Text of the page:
Because of the rules on international spending, the Reds can't sign a player for more than $300,000 during this signing period due to having gone over their spending allotment last year. That hasn't kept them from scouring the globe for talent.Nearly all of the players they have signed since the
Because of the rules on international spending, the Reds can't sign a player for more than $300,000 during this signing period due to having gone over their spending allotment last year. That hasn't kept them from scouring the globe for talent.
Nearly all of the players they have signed since the period opened on July 2 come from Central and South America, all but one to be precise. The outlier is also the one who received the Reds' largest bonus of $135,000, and he happens to hail from Italy.
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First baseman Leonardo Seminati starred for the Italian national 18-and-under team at the WBSC U-18 Baseball World Cup in Canada in September, hitting .424/.531/.654 with a pair of homers in 26 at-bats. He went from there to Arizona for his first action as a member of the Reds, participating in instructional league play, which runs through Saturday for Cincinnati.
"This is our first time we've seen him," Reds farm director Jeff Graupe said. "He's playing above expectations."
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Italy's baseball program has grown; it went 2-6 in the WBSC tournament, finishing with an identical record as Nicaragua and Mexico and ahead of South Africa. There has been a small handful of Italian-born big leaguers, but only one since 1962: Alex Liddi, who saw time with the Mariners in 2011-2013 and, like the 18-year-old Seminati, had some raw power to tap into, though he never did so at the Major League level. But the Reds think Seminati could be more than just a loud bat.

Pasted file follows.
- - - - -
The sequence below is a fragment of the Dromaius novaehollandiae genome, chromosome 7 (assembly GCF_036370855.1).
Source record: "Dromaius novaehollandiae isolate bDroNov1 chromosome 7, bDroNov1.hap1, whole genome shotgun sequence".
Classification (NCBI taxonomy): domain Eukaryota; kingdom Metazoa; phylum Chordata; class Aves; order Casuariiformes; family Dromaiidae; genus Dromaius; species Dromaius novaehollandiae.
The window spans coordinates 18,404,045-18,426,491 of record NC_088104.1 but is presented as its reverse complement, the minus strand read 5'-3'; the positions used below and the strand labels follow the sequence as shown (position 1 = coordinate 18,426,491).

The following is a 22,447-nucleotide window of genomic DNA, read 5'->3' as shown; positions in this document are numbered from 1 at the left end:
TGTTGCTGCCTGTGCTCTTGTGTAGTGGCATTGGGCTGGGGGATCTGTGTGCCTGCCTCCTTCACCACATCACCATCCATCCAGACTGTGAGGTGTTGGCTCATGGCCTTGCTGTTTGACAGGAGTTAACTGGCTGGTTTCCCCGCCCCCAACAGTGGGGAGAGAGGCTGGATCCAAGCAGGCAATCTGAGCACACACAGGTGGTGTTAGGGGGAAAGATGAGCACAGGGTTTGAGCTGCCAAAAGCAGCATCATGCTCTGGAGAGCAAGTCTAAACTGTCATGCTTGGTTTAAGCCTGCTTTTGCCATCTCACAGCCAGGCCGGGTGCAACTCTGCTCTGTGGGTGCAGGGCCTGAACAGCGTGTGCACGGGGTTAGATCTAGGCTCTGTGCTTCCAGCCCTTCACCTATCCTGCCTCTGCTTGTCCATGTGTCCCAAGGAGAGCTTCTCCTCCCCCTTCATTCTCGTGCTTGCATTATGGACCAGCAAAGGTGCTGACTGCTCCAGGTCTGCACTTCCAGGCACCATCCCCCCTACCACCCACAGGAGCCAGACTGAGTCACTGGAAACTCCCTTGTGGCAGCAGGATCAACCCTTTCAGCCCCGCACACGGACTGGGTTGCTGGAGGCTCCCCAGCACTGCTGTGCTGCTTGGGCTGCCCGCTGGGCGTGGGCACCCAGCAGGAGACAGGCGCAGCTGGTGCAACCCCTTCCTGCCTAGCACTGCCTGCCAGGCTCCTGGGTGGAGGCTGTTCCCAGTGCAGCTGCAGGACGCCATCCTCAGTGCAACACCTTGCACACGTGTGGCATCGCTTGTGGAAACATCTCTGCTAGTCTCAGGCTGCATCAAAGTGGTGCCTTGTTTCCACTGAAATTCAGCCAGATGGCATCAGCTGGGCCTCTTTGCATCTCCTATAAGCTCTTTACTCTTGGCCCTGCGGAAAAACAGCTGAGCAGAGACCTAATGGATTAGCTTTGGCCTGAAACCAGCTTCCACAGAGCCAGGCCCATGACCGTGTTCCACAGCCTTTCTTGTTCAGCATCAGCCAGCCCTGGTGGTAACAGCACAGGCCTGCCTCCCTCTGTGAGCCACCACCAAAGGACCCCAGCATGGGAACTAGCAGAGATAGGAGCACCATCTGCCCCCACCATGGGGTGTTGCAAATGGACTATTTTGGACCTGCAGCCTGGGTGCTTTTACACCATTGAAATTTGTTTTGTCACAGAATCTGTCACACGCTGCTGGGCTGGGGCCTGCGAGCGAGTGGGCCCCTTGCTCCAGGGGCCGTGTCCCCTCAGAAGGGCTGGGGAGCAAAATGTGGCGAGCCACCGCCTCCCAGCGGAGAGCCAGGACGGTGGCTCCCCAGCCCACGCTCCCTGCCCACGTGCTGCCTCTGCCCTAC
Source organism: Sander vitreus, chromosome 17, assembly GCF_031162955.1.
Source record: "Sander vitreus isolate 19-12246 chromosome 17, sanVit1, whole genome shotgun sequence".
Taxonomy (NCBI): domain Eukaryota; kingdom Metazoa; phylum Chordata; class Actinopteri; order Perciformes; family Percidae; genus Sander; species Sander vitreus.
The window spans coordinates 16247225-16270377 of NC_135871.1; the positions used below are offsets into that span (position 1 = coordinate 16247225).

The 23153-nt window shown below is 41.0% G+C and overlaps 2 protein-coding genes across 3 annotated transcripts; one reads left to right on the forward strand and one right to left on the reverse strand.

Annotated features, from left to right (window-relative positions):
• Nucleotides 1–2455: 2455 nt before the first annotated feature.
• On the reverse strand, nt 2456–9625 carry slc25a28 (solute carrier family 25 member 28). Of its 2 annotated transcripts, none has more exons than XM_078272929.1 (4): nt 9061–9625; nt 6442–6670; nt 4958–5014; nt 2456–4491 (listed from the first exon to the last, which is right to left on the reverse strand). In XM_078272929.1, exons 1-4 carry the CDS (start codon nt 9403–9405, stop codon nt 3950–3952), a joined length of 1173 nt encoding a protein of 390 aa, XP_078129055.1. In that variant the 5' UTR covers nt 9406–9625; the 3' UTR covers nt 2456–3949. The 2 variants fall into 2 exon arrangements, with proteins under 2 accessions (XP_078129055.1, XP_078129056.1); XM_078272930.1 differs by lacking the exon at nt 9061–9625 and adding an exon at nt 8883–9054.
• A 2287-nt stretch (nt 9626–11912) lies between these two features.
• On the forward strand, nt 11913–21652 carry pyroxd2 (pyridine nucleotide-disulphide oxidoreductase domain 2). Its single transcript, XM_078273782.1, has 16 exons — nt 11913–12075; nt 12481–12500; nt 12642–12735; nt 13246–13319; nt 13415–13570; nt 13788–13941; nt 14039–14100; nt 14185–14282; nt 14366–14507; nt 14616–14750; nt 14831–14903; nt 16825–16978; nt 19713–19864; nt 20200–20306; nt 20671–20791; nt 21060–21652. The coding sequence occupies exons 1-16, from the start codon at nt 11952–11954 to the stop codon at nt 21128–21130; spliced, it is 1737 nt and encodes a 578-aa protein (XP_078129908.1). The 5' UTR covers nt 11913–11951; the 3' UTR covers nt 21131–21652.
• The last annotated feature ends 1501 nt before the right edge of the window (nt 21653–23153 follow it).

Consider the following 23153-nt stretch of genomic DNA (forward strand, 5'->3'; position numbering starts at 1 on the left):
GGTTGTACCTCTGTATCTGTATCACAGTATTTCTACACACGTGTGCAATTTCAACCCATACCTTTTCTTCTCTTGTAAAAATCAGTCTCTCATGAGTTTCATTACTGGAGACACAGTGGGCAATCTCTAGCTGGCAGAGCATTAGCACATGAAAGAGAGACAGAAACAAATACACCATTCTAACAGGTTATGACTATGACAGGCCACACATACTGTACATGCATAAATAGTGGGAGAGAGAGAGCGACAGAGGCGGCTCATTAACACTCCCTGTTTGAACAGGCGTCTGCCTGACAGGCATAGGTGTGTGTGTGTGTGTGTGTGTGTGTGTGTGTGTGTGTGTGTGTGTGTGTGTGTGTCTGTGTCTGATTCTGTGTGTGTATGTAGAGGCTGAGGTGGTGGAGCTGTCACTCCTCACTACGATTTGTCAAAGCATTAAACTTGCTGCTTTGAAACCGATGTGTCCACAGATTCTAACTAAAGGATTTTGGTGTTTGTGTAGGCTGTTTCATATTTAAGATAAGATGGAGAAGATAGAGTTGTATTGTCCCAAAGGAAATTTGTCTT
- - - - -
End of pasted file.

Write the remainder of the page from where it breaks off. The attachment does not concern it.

"He has major power," Graupe said. "He hit a ball over the scoreboard in Glendale. But he's also a really good athlete. He has the ability to play first, third, and I think he could play the outfield."
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More than anything, the Reds have been very impressed with how the Italian teenager has carried himself. Even with an improved program back home, the assumption was that Seminati would be behind others given that baseball in Europe isn't exactly equivalent to the game here. The player development staff has been pleasantly surprised.
"For a young kid who hasn't played a lot, he's not as raw as you'd expect, and it looks like he'll be able keep up with the speed of the game," Graupe said. "You'd think he'd totally get thrown to the wolves, but he's been really good."
Jonathan Mayo is a reporter for MLBPipeline.com. Follow him on Twitter @JonathanMayo and Facebook, and listen to him on the weekly Pipeline Podcast.